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Are you a Serial Keeper? - 26th April 2016
By this I mean, are you someone who just can't refrain from keeping things? Anything? Everything?
If you recognise yourself in this description, the chances are it's had a huge impact on your life.
So what can be done?
Consider your behaviour pattern for a moment.
The fact that you keep everything, regardless of whether you really want it or not is unlikely to be a conscious decision. Maybe you're moving through life on some kind of 'auto-pilot'?
- Your home is bunged up with stuff - but you keep adding more
- Your cluttered situation is having an impact on your life - but you fail to take action
- Your logic tells you it's time to act - but it doesn't convert to actual effort
- You feel out of control
It is possible to change old habits. Your brain is quite pliable and receptive in that way. However, it's not going to happen overnight nor without any effort on your part. The good news is that you can begin to take control.
Keep an eye on yourself
You have somehow got into the habit of keeping everything that lands in your space. How has this happened? I want you to act as observer of your own actions. This observation will feel as though you are outside of yourself, and literally watching what you do from a different more detached perspective.
This is not about judging what you do. You are merely in the role of neutral witness. The aim of this is to provide insight. Otherwise you're trying to solve a problem you don't understand.
Once you've observed yourself for a week or maybe two, you will have some clues as to what's happening. Now is your opportunity to short circuit those habits. Head yourself off at the pass, as it were!
Choose one of the habits you've uncovered and focus on that. For example, let's say that when you open your post you always leave it in an untidy and ever growing pile on your kitchen worktop. You want to take control of your post and also to have a tidier kitchen.
Now you can choose to slow down the action and stop yourself at the critical point. The point where you walk away, maybe? 'Rewind' the action and work out where you could do something different. Something that would have a positive impact. It's your choice. Look at that heap of mail. What can you do differently?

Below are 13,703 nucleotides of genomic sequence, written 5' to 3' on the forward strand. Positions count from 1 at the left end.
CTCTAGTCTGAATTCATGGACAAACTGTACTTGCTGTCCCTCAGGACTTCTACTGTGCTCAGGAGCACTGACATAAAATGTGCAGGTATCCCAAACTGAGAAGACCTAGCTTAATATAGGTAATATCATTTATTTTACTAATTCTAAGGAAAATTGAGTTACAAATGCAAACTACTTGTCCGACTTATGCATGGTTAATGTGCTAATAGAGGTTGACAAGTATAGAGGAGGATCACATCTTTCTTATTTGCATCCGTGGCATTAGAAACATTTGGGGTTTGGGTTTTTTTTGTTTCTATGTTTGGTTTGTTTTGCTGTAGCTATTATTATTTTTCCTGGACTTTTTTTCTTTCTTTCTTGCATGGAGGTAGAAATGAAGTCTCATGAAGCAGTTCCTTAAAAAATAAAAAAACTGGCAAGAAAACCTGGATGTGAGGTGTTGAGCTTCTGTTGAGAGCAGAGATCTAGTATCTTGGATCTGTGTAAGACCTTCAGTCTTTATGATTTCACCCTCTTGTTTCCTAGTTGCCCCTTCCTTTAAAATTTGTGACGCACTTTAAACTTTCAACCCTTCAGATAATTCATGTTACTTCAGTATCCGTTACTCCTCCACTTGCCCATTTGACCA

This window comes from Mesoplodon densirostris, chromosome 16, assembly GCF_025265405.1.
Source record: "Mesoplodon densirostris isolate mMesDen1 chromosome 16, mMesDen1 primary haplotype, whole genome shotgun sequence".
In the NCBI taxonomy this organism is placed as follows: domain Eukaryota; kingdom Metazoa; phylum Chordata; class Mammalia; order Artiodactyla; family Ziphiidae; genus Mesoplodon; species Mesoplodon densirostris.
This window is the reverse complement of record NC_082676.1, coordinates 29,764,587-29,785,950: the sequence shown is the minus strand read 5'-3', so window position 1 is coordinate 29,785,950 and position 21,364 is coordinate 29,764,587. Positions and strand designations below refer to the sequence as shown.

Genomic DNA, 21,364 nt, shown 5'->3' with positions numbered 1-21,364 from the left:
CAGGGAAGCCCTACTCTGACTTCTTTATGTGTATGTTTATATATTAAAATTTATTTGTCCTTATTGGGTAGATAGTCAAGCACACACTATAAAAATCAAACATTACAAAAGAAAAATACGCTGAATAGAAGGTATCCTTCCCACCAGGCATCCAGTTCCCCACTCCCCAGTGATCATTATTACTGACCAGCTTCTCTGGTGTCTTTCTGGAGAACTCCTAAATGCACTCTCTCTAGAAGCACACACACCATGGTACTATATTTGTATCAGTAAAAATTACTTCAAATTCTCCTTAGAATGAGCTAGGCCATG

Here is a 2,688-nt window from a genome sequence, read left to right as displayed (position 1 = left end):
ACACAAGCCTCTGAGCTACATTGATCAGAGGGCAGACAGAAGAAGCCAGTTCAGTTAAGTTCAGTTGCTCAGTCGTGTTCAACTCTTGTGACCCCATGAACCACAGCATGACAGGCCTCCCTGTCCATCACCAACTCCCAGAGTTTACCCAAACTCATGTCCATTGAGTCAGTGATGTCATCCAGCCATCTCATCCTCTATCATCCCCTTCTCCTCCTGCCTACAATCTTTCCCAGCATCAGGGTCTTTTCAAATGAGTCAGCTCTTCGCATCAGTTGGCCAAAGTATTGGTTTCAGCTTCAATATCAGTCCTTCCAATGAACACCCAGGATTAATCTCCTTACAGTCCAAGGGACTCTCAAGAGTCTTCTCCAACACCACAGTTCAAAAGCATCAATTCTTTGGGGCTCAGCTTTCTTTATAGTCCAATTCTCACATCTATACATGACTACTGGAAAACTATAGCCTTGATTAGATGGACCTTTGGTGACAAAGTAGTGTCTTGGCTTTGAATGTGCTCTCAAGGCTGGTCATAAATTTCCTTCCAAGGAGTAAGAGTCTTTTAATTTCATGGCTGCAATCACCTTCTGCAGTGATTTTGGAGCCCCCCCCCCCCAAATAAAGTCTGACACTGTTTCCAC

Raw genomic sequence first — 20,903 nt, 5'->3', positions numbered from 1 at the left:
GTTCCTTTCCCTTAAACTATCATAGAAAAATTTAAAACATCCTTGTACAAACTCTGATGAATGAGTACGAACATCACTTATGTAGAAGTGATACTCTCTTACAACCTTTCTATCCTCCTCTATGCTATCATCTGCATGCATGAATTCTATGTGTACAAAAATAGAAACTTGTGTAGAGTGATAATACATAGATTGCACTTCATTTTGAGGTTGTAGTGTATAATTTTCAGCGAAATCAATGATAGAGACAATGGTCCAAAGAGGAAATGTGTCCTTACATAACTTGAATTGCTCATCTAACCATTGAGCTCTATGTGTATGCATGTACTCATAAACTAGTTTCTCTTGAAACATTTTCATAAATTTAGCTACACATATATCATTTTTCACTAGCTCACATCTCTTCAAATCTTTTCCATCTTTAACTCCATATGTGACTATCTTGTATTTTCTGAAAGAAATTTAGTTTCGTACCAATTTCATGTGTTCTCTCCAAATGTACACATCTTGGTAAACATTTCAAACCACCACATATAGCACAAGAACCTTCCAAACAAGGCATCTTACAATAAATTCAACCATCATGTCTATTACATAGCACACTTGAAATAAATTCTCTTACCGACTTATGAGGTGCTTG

Even if all you do is put the junk mail and/or empty envelopes into the recycling, then you've made a positive change. Keep at it, and build on your success each time you catch yourself at that critical point.
If you continue to focus on one particular activity, such as the opening of the post, you will get more and more insight about where you can make simple changes to your behaviour. Changes that will have a positive effect on your environment, not to mention how you feel.
As you work on that specific area you will notice that your awareness begins to spread to other activities. It's as though someone has turned up the brightness control. Now you can see more clearly. The more clearly you 'see', the more inclined you are to make changes.
What about all the stuff that's been hoarded?
It might seem odd to you if you have serious clutter issues that I'm asking you to address your habits. The thing is, if your home flooded, you'd turn off the water before getting out a mop, wouldn't you?
As you begin to take back control and realise that you can throw stuff away as it arrives - guess what? You will then be able to turn your attention to all the things that have built up over time. Little by little those things will lose their power over you. You are in control and trust me, that will feel really good!
If you'd like to discuss this topic and how it relates to your personal situation why not give me a call on 01327 705294, alternatively you can send me an e-mail.
Keywords: hoarder, habit